Happy Easter Sunday to all, and an extra special bula to all those affected by the recent floods.
We have all been touched by stories of hardship, perseverance, devastation and hope, but I have especially been inspired by the Fijian ability to smile and rise above the occasion to lend a helping hand to a complete stranger in time of need. Today's story on the lovo will hopefully take everyone away for a few moments on a journey through history and back, as many families prepare their special Easter banquets for tonight's dinner.
Throughout history, many old cultures used a cooking pit, or earth oven, to cook large quantities of food but especially for festive celebrations. Before metal and wire was introduced by European colonization, this ancient and ingenious cooking technique was used to trap heat and bake, smoke, or steam food by nearly all the South Pacific countries influenced by the early Polynesian explorers. The Hawaiian's have the kalua, Samoans the umu, the Maori h?ngi, the Papua New Guinean mumu, the Rotuman koua and of course the Fijian lovo. On the other side of the world, the native American Indians invented the clambake, the Moroccan tandir, the Chilean curanto and the Peruvian pachamanca. Almost all these ancient earth ovens use firewood to heat the stones, then food is wrapped in native leaves then covered with more wet leaves or cloth to create a steam bake process. The native American clambake was traditionally dug on the beach, in the sand, with rocks covered with seaweed to retain moisture and add more ocean flavour to the clams and seafood.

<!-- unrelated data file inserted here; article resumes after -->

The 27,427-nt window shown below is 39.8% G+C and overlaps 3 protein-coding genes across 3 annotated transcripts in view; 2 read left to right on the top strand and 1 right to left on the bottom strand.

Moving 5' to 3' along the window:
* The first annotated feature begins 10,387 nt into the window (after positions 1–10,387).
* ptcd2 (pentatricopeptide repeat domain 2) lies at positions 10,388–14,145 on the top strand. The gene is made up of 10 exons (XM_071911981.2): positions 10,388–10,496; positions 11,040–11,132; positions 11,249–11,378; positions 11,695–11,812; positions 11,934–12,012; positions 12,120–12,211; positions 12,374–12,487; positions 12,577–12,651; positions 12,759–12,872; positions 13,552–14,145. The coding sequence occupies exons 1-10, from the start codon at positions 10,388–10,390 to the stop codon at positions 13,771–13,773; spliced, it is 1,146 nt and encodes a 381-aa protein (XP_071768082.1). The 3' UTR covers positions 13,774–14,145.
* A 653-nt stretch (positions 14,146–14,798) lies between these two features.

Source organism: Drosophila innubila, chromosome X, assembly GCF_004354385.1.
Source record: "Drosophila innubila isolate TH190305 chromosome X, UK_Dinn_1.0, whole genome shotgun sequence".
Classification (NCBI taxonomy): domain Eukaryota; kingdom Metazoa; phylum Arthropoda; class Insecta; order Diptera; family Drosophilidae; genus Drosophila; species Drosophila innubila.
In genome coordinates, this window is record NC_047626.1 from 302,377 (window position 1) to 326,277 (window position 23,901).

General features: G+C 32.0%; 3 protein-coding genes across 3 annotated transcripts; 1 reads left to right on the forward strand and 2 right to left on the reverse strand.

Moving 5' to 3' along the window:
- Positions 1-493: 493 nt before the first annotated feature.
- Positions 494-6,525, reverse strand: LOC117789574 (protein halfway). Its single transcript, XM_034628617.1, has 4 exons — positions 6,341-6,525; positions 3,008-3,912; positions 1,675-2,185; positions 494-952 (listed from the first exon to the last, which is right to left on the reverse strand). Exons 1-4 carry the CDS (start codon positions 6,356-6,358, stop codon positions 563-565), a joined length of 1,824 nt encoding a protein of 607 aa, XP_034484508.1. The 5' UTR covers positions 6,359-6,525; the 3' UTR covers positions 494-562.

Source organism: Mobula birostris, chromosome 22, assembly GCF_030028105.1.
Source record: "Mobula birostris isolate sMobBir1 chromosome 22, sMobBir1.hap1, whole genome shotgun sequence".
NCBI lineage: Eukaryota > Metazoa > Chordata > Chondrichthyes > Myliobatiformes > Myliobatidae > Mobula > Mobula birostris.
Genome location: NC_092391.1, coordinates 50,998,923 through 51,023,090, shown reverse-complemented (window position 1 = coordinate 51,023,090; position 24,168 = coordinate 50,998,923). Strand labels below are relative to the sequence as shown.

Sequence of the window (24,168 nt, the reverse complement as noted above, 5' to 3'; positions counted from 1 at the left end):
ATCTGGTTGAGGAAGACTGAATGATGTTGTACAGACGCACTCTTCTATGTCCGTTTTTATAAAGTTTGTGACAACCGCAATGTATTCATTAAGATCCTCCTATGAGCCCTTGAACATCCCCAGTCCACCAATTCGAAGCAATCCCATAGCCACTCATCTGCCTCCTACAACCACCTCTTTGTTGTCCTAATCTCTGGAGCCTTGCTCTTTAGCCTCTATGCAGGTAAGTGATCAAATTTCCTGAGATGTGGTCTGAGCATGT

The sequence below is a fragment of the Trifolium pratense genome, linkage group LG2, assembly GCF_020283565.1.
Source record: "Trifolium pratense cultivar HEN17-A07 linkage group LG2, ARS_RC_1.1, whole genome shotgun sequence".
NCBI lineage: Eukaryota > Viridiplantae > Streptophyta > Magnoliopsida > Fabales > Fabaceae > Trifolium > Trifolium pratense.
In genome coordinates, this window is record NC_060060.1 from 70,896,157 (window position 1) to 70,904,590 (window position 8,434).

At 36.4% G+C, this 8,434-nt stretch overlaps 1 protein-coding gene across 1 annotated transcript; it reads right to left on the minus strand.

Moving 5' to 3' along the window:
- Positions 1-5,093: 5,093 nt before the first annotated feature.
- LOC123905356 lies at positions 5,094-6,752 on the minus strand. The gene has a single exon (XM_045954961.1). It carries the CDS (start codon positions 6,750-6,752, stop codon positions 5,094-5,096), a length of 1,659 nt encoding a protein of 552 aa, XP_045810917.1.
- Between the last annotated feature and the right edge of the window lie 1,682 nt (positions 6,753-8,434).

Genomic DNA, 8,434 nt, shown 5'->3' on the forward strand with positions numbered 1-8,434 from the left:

I've enjoyed lovo's across the Fiji islands and have had just as many good and bad foods cooked in the earth oven. For me, a good lovo oven needs to start with a clean pit, good river stones that retain heat, banana leaves that add to the steaming process and dry quality wood that imparts a unique smokey flavour. The next important factor is how you marinate the meats before you bury them. As Fijian's add more salt, chilli and lemon at the table, most lovo meats are simply wrapped in banana leaves then thrown into the pit. But if you are trying to cut down on your salt intake and you want the meat to taste better, rub it with a small amount of salt and your favourite herbs before it goes into the lovo, rather than adding salt after it's cooked.
The lovo banquet of today is also filled with delicious tasting delights like the Samoan-influenced palusami, rou rou spinach soup, the ceviche-like fish kokoda, the organic green vegetables of otta bush ferns, baba taro stems, nama sea grapes and of course the coconut-infused desserts like vudi vakalolo and qalu cassava vakasoso. But I was recently challenged to come up with a high-end, fine dining version of the lovo banquet for a Tourism Fiji Australia dinner. The guests, all travel journalists for some of Australia's biggest selling newspapers and magazines, wanted to experience Fijian cuisine but not necessarily another lovo. Most foreigners, especially our Asian tourists, aren't that excited about lovo, as they find it overcooked and too smokey for their delicate palates, as they prefer meats more underdone or just-cooked with subtle flavours. No one in the journalist's group had ever experienced the traditional Fijian cuisine in a fine-dining setting, so I was challenged to capture the essence and flavour of the lovo in an exclusive degustation menu. Getting out my best chinaware, the first course was an explosion of Fijian culture with four different types of kokoda presented in a coconut-weaved lalakai basket alongside a Fijian cannibal fork. With a combination of ginger and orange lobster kokoda, walu and lemon kokoda, a wai tom tom of smoked fish in seawater, and a prawn, basil and chilli ceviche - this appetiser just screamed Fiji. I wanted to somehow get a palusami